Annualized Rate of Return

Updated on March 27, 2024
Article byWallstreetmojo Team
Edited byWallstreetmojo Team
Reviewed byDheeraj Vaidya, CFA, FRM

What is the Annualized Rate of Return?

The annualized rate of return is a rate of return per year, when the return over a period, shorter or longer than one year, is annualized to facilitate comparison amongst annualized returns of the same or different asset classes.

In other words, an annualized rate of return is evaluated as an equivalent amount of annual return an investor is entitled to receive over a stipulated period. It is computed depending on time weight and scales down to 12 months, allowing investors to compare the return on assets over a particular time.

For example, assume that an asset returned 50% in three years and another has returned 85% in 5 years. With this data, it can be complex to understand which asset yielded better returns until we scale and determine which asset delivered a higher rate of return.

Key Takeaways

  • The annualized rate of return is a measure used to represent the average annual growth rate of an investment over a specific period. It enables investors to compare the performance of different investments or evaluate the growth of their portfolio.
  • The annualized rate of return considers the compounding effect of investment returns over time. It incorporates reinvesting earnings, dividends, and interest, more accurately representing the investment’s performance.
  • Annualizing the rate of return is particularly beneficial when comparing investments with different holding periods. It allows investors to make meaningful comparisons on an annualized basis, normalizing the returns.



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For eg:
Source: Annualized Rate of Return (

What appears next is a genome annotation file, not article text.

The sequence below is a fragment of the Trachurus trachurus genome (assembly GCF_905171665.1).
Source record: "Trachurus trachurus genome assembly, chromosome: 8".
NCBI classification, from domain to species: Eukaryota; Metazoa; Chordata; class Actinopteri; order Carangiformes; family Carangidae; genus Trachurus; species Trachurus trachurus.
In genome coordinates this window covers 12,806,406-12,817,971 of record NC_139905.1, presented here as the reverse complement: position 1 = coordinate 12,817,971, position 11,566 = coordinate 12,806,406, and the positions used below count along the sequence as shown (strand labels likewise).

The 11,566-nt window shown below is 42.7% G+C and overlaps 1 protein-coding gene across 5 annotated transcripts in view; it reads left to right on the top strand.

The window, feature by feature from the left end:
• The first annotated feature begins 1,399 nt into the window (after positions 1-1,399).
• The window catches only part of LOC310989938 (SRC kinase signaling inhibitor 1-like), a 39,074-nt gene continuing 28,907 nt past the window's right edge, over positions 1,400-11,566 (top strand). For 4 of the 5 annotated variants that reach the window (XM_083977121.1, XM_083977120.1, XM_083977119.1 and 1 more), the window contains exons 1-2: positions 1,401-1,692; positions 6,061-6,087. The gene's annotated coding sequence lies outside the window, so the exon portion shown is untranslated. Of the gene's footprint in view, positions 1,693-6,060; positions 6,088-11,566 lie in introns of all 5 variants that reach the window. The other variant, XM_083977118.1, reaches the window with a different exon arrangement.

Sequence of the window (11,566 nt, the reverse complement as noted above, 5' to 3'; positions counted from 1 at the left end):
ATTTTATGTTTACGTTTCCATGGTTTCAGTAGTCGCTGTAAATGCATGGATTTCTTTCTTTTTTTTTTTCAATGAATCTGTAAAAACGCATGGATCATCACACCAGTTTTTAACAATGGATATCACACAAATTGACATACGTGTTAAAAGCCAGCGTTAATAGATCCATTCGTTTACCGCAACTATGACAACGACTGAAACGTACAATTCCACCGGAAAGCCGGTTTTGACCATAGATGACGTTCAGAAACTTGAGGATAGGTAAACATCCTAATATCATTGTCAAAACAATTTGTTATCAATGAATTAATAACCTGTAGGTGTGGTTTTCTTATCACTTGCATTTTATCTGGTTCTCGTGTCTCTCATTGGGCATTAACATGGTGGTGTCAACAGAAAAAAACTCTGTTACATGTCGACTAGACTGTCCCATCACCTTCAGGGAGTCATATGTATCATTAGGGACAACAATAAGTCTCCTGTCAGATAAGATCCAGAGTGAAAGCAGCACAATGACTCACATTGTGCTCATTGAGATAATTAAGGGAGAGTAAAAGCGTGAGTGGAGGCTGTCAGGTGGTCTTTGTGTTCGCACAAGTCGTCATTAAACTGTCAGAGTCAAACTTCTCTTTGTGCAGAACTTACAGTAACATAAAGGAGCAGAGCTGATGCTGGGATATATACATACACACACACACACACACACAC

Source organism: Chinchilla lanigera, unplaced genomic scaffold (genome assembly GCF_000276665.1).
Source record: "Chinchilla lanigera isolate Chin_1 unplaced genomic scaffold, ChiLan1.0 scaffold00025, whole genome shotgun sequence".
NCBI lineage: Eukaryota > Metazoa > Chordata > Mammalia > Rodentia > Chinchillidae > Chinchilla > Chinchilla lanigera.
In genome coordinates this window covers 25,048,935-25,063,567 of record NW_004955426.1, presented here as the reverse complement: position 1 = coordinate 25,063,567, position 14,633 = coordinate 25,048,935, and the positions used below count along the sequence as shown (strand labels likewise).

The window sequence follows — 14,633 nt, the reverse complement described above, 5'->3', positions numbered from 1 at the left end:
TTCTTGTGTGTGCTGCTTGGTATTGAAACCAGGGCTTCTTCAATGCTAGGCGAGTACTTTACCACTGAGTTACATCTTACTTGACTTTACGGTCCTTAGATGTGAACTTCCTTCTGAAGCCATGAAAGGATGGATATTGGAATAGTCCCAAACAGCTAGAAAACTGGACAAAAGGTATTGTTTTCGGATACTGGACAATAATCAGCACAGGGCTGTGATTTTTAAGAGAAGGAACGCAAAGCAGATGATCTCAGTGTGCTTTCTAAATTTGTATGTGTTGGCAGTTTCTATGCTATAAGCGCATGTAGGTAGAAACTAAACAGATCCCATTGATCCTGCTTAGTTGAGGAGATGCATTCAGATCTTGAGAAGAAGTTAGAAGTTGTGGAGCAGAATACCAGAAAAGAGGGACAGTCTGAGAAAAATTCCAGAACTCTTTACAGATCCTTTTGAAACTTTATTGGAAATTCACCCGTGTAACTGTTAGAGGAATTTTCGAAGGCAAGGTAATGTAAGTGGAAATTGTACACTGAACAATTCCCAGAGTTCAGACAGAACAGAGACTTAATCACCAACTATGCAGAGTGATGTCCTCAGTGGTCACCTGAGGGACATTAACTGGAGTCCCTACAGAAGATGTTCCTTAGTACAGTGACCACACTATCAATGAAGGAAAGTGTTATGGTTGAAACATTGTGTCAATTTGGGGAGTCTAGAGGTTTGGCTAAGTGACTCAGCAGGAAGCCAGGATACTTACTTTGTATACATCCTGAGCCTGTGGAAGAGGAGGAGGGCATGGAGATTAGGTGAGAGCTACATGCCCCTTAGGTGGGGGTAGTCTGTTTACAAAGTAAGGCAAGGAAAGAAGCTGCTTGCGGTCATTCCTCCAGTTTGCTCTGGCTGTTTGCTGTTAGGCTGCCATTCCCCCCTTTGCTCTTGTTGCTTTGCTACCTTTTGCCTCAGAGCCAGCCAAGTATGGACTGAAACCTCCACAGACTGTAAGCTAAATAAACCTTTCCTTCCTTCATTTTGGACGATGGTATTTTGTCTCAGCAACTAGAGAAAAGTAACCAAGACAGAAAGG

When the holding period is more than a year, it is calculated using the following formula:

Annualized Rate of Return Formula = (Ending Value / Beginning Value)1/n – 1


  • Ending Value = Value of investment at the end of the period
  • Beginning Value = Value of investment at the beginning of the period
  • n = Number of years

In the above formula, 1/n can be substituted with 365/days for a precise calculation. Here, “days” is the number of days the investment was held.

If the investment is held for less than a year, the return can be calculated using the following formula:

ARR Formula = (Ending Value / Beginning Value)365/n – 1


  • n = Number of days one held the investment

Significantly, Global Investment Performance Standards (GIPS), a global body formulating performance reporting standards, recommends not to annualize performance for less than one year.

Examples of Annualized Rate of Return

Below are examples of this concept to understand it in a better manner:

You can download this Annualized Rate of Return Excel Template here – Annualized Rate of Return Excel Template

You can download this Annualized Rate of Return Excel Template here – Annualized Rate of Return Excel Template

Example #1

Comparing returns for an investment period of more than a year.

Suppose the two investments with the same beginning value of $100,000 are redeemed in different periods. Investment 1 returned $150,000 in ending value in 3 years, while Investment 2 returned $185,000 in 5 years. The total returns for the holding periods were 50% and 85% for investments 1 and 2, respectively.


Below is the given data for calculating the annualized rate of return:

Annualized Rate of Return Example 1

Investment 1

Annualized Rate of Return Example 1.1
  • = ($150,000/$100,000) ^ (1/3)-1
  • =14.5%

Investment 2

Example 1.2
  • = ($185,000/$100,000) ^ (1/5)-1
  • =13.1%

An absolute comparison of returns will not be helpful because the holding period is not the same. Therefore, we need to calculate the rate of returnRate Of ReturnRate of Return (ROR) refers to the expected return on investment (gain or loss) & it is expressed as a percentage. You can calculate this by, ROR = {(Current Investment Value – Original Investment Value)/Original Investment Value} * 100read more for a meaningful comparison.

Then, we may quickly determine that Investment 1 has delivered better returns than Investment 2 on a like-to-like comparison of the two investments.